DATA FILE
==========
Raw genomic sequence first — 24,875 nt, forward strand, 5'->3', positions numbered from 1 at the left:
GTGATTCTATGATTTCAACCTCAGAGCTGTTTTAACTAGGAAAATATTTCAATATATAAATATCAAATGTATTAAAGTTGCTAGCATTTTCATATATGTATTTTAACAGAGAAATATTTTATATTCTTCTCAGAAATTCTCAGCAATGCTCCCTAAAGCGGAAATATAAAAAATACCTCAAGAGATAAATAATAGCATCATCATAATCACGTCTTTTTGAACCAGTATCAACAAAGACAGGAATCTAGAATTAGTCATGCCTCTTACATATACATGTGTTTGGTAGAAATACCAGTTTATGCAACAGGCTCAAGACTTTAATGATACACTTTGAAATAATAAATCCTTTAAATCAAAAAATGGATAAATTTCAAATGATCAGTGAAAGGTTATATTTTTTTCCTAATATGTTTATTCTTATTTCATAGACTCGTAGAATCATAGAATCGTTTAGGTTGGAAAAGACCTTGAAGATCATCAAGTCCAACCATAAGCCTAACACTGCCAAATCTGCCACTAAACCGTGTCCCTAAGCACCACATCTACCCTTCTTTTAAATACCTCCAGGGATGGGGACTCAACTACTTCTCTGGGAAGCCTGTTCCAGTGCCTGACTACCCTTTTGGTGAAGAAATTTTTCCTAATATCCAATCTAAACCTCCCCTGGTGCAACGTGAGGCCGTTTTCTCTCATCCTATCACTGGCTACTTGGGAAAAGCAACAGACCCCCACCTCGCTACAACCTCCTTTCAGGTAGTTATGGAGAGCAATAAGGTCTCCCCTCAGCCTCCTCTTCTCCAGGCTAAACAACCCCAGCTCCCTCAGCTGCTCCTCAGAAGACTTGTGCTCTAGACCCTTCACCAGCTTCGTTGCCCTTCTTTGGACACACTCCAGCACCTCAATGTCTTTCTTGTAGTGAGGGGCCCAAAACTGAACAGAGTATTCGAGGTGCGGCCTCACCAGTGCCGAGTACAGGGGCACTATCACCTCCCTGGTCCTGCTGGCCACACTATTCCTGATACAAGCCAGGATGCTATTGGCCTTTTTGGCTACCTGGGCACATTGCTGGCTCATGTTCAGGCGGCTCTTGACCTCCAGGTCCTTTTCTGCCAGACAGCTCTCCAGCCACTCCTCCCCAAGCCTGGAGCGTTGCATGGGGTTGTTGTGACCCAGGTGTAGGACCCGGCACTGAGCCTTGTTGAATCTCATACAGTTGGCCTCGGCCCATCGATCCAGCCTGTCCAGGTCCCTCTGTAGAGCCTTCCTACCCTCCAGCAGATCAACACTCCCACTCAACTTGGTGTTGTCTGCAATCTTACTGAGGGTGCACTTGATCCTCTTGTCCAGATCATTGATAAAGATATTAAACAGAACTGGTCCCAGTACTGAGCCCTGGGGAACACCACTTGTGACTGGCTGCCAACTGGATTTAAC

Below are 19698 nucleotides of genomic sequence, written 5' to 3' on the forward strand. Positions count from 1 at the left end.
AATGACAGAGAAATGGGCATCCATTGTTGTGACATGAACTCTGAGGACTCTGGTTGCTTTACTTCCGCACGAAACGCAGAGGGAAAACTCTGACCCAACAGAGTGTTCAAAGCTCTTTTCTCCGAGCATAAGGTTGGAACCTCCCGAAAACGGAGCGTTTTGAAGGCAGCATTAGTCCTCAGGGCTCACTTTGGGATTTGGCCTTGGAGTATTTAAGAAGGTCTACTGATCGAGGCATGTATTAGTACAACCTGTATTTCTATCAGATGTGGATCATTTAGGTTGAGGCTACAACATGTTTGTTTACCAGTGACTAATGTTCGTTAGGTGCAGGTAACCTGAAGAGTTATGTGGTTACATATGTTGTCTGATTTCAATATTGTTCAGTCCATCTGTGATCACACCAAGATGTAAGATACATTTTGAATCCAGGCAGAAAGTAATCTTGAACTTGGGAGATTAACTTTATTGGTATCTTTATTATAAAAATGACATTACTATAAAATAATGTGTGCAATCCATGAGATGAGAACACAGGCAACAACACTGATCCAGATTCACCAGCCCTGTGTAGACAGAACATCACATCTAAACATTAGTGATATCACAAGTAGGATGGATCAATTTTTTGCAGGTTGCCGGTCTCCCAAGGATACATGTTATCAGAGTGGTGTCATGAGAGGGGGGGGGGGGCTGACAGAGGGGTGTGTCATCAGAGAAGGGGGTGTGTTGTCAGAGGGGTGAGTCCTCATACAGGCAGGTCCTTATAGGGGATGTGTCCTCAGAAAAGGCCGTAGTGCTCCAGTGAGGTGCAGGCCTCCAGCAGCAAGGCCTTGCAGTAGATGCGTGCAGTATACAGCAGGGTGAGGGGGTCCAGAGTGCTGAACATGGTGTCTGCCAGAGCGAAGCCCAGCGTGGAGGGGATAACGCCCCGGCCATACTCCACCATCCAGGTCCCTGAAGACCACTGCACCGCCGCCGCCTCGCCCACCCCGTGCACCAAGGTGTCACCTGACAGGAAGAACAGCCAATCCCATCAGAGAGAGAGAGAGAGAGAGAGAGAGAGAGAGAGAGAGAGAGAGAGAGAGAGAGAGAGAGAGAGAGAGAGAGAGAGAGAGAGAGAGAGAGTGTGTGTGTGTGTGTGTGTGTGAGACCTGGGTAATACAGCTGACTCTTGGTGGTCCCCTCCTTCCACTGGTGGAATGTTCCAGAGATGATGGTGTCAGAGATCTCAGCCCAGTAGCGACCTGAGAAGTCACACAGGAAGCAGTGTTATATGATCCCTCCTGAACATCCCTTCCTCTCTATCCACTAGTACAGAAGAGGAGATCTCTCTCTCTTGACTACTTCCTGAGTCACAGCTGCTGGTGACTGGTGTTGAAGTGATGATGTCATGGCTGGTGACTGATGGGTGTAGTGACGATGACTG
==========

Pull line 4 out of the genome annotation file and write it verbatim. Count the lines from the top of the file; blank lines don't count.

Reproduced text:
AATGACAGAGAAATGGGCATCCATTGTTGTGACATGAACTCTGAGGACTCTGGTTGCTTTACTTCCGCACGAAACGCAGAGGGAAAACTCTGACCCAACAGAGTGTTCAAAGCTCTTTTCTCCGAGCATAAGGTTGGAACCTCCCGAAAACGGAGCGTTTTGAAGGCAGCATTAGTCCTCAGGGCTCACTTTGGGATTTGGCCTTGGAGTATTTAAGAAGGTCTACTGATCGAGGCATGTATTAGTACAACCTGTATTTCTATCAGATGTGGATCATTTAGGTTGAGGCTACAACATGTTTGTTTACCAGTGACTAATGTTCGTTAGGTGCAGGTAACCTGAAGAGTTATGTGGTTACATATGTTGTCTGATTTCAATATTGTTCAGTCCATCTGTGATCACACCAAGATGTAAGATACATTTTGAATCCAGGCAGAAAGTAATCTTGAACTTGGGAGATTAACTTTATTGGTATCTTTATTATAAAAATGACATTACTATAAAATAATGTGTGCAATCCATGAGATGAGAACACAGGCAACAACACTGATCCAGATTCACCAGCCCTGTGTAGACAGAACATCACATCTAAACATTAGTGATATCACAAGTAGGATGGATCAATTTTTTGCAGGTTGCCGGTCTCCCAAGGATACATGTTATCAGAGTGGTGTCATGAGAGGGGGGGGGGGGCTGACAGAGGGGTGTGTCATCAGAGAAGGGGGTGTGTTGTCAGAGGGGTGAGTCCTCATACAGGCAGGTCCTTATAGGGGATGTGTCCTCAGAAAAGGCCGTAGTGCTCCAGTGAGGTGCAGGCCTCCAGCAGCAAGGCCTTGCAGTAGATGCGTGCAGTATACAGCAGGGTGAGGGGGTCCAGAGTGCTGAACATGGTGTCTGCCAGAGCGAAGCCCAGCGTGGAGGGGATAACGCCCCGGCCATACTCCACCATCCAGGTCCCTGAAGACCACTGCACCGCCGCCGCCTCGCCCACCCCGTGCACCAAGGTGTCACCTGACAGGAAGAACAGCCAATCCCATCAGAGAGAGAGAGAGAGAGAGAGAGAGAGAGAGAGAGAGAGAGAGAGAGAGAGAGAGAGAGAGAGAGAGAGAGAGAGAGAGAGAGAGAGAGTGTGTGTGTGTGTGTGTGTGTGAGACCTGGGTAATACAGCTGACTCTTGGTGGTCCCCTCCTTCCACTGGTGGAATGTTCCAGAGATGATGGTGTCAGAGATCTCAGCCCAGTAGCGACCTGAGAAGTCACACAGGAAGCAGTGTTATATGATCCCTCCTGAACATCCCTTCCTCTCTATCCACTAGTACAGAAGAGGAGATCTCTCTCTCTTGACTACTTCCTGAGTCACAGCTGCTGGTGACTGGTGTTGAAGTGATGATGTCATGGCTGGTGACTGATGGGTGTAGTGACGATGACTG